What we already know
The majority of food available to us is heavily processed and shipped long distances. Conventional produce has often been sprayed with chemicals that may cause cancer. We know that diets high in fresh produce are healthier, and many consumers demand organic options. Locally-produced food is generally fresher, and prevents large transportation costs, including the pollution that transportation generates. CSAs are growing, farmers’ markets are booming, and community gardens are popping up all over the city. We’re moving (slowly) in the right direction.
We know climate change is real. We know monoculture crops are particularly vulnerable to the effects of climate change. And we know that the political climate directly affects environmental regulations and therefore the quality of our air, water, soil, and food. Now is the time to take action. Now is the time for every single one of us to improve the way we eat.
But why should I grow my own food?
Growing your own food is a patriotic and revolutionary act. When you grow your own food, you have greater control over what ends up on your dinner plate. You can pick the varieties you like best, you can use organic methods, you can eat the veggies at their peak ripeness. Nothing tastes better than a freshly picked vine-ripened (in my opinion Brandywine) tomato.
If you are a CSA member or buy produce at a farm stand, growing a few of your own edibles is a great complement. The CSA and farm are indeed local—which is great!—but nothing’s more local than your back door. And maybe they don’t grow your favorite hot pepper. At the height of the harvest, vegetables like snap peas and string beans should be picked every few days. You can claim your bounty at its absolute peak.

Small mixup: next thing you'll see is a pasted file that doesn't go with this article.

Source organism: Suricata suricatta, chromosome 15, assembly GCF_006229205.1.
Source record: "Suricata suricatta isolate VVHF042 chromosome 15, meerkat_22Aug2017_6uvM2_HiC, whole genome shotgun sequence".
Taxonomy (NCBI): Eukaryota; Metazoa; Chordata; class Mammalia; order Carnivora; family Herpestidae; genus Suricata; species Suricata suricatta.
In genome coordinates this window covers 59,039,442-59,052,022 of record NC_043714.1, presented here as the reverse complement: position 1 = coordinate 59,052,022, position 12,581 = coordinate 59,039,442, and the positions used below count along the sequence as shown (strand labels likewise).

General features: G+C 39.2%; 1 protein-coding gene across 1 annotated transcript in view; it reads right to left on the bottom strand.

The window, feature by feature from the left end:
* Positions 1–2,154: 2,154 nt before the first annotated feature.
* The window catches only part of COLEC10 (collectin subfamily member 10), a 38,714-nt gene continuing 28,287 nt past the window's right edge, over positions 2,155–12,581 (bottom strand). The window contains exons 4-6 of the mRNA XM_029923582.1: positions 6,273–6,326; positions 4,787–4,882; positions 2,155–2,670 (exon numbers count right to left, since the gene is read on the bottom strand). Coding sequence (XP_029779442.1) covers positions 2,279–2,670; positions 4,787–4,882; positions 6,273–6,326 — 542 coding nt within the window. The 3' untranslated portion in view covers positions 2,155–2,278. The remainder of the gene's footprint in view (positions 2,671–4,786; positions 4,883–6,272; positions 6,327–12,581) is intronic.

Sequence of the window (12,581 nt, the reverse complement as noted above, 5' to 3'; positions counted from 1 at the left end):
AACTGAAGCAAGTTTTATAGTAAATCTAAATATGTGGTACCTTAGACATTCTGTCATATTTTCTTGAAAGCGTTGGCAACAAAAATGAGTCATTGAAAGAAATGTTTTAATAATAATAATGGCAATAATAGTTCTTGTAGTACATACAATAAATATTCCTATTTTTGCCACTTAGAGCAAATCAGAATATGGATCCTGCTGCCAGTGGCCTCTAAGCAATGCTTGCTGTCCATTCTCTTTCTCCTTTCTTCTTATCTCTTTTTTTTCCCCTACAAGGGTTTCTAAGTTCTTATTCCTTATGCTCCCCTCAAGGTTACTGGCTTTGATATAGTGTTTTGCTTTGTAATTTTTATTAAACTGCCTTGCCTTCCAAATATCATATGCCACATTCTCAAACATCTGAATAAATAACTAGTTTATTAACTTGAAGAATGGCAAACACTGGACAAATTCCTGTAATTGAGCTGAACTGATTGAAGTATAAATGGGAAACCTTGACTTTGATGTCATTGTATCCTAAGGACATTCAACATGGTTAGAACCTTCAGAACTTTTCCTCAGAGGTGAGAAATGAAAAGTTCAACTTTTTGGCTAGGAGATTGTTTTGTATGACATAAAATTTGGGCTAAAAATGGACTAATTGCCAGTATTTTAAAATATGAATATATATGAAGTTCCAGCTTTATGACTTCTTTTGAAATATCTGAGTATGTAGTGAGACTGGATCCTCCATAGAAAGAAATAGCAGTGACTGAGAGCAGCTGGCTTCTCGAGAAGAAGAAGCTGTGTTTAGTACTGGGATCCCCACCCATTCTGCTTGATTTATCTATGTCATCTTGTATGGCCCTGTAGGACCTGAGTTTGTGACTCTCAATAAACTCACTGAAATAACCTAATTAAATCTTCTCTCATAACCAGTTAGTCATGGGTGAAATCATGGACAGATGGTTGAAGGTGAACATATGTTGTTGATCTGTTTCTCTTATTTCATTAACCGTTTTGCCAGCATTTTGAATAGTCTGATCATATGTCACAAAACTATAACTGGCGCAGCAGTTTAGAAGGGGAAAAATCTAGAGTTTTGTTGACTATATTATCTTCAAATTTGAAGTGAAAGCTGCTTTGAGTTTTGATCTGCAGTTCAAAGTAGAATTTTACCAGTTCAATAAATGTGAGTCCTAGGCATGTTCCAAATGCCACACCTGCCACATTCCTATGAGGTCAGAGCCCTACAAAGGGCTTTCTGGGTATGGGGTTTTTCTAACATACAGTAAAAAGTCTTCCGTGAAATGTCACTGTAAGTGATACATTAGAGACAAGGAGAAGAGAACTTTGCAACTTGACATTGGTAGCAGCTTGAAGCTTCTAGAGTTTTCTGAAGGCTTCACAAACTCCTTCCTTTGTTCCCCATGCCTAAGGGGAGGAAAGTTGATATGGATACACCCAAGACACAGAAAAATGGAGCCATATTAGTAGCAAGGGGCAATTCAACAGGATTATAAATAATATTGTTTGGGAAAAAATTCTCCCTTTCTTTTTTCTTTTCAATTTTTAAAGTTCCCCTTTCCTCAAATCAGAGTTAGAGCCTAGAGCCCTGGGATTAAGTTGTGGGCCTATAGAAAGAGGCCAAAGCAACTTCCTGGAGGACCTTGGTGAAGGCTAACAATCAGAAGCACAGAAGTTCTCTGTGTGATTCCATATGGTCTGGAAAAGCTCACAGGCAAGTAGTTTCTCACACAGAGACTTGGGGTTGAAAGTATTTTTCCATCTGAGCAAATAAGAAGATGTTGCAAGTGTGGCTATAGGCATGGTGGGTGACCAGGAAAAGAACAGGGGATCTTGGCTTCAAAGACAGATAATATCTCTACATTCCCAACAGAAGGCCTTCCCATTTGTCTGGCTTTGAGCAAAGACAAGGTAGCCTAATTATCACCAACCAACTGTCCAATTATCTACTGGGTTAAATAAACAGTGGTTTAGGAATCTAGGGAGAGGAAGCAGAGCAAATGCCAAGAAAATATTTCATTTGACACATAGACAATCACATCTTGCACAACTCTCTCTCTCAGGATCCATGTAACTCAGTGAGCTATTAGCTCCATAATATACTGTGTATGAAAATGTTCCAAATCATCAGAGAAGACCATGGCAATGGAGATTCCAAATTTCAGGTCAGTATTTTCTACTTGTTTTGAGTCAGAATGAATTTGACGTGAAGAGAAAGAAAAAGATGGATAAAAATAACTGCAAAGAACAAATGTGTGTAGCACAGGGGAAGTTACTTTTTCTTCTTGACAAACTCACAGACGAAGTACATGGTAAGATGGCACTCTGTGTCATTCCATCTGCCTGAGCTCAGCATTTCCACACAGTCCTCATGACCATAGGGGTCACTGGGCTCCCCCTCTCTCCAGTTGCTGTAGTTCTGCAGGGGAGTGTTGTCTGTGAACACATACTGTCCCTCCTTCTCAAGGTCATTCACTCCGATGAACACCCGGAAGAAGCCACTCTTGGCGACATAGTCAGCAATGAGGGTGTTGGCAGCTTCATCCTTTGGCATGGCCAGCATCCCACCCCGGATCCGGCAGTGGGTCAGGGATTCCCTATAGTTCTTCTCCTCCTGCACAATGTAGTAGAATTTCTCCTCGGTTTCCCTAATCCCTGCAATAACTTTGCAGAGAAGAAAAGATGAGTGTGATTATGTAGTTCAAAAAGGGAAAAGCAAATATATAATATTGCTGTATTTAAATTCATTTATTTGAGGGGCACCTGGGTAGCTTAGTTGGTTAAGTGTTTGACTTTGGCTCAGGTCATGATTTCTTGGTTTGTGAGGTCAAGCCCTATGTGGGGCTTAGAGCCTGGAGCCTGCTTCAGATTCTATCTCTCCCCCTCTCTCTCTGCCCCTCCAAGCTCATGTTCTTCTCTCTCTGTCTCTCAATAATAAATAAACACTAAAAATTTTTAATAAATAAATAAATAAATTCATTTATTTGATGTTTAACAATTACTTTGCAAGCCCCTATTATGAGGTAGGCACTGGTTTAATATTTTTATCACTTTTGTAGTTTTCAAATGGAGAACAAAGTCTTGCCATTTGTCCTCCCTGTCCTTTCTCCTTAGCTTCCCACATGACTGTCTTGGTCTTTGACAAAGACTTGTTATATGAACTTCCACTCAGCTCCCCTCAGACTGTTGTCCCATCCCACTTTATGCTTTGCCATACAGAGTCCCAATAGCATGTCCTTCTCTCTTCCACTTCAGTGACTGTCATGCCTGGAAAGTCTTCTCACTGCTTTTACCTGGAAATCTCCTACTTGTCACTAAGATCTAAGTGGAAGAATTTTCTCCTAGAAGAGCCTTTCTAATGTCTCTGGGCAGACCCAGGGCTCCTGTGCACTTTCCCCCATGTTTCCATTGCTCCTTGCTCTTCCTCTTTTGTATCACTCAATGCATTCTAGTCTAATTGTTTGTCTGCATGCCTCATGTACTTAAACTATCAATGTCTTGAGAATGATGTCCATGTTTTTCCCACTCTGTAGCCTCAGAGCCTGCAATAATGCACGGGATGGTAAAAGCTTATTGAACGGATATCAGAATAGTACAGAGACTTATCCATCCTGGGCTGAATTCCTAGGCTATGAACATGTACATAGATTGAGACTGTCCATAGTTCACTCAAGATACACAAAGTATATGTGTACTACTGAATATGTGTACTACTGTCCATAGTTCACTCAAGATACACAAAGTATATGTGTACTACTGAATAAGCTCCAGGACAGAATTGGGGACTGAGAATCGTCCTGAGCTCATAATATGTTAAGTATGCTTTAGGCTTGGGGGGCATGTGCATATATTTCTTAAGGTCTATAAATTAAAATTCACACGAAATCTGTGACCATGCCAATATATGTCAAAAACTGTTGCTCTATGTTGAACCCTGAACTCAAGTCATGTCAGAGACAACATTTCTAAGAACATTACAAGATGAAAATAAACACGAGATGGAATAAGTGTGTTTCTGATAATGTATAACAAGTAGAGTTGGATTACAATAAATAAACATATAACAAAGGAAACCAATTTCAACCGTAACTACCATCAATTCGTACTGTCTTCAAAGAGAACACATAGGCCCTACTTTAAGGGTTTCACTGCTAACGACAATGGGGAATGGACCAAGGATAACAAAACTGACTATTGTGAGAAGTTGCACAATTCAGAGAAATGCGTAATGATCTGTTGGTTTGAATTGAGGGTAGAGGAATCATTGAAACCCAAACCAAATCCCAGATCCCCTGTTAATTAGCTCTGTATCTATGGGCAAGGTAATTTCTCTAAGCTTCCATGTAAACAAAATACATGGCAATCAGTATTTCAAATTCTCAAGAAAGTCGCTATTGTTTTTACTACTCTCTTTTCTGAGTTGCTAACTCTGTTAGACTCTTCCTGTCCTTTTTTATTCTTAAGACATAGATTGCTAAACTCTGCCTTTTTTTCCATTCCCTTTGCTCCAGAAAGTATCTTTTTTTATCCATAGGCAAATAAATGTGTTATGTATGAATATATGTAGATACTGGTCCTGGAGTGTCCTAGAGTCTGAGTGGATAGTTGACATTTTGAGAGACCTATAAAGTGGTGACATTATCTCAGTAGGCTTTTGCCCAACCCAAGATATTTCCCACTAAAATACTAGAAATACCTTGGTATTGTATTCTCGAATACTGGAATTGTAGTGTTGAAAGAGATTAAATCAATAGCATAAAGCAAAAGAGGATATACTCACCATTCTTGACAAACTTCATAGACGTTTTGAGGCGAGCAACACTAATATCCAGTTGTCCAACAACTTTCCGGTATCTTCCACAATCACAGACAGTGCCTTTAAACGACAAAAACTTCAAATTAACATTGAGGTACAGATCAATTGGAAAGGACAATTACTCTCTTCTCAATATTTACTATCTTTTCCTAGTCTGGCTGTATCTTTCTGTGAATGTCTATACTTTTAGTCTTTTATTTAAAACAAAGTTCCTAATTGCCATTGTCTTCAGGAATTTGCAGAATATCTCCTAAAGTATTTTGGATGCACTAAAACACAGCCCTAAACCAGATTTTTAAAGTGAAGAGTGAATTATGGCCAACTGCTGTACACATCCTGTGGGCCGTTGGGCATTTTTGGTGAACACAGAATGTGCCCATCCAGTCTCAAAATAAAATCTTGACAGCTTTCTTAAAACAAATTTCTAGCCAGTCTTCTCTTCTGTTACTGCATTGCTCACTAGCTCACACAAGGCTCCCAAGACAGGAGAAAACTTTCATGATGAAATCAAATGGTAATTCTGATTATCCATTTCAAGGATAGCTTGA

When’s the last time you bought a head of lettuce with a few brown leaves? How about a strawberry with a mushy spot? An oddly shaped tomato? We demand visual perfection from the produce we buy, and as a result, we waste a lot of perfectly good food. You are probably more forgiving with edibles you grow yourself. You’re likely to pull off (and compost) the brown lettuce leaves, cut out the mushy strawberry spot, and use the tomato anyway. Let’s embrace imperfection and reduce waste!
You can make our ecosystem healthier
By growing more of your own food, you add more green to our city, which not only looks nice, but also helps improve air quality. Adding new garden beds and containers chips away at the ubiquitous concrete surfaces that perpetuate our ongoing runoff problem. Your garden can enhance biodiversity, feed pollinators, and improve your own connection to the natural world that surrounds us. And fresh produce is just plain yummy.
- Autumn Dos and Don’ts for Healthier Plants and Fewer Weeds Next Spring - November 23, 2019
- Teaching Climate Change - March 20, 2019
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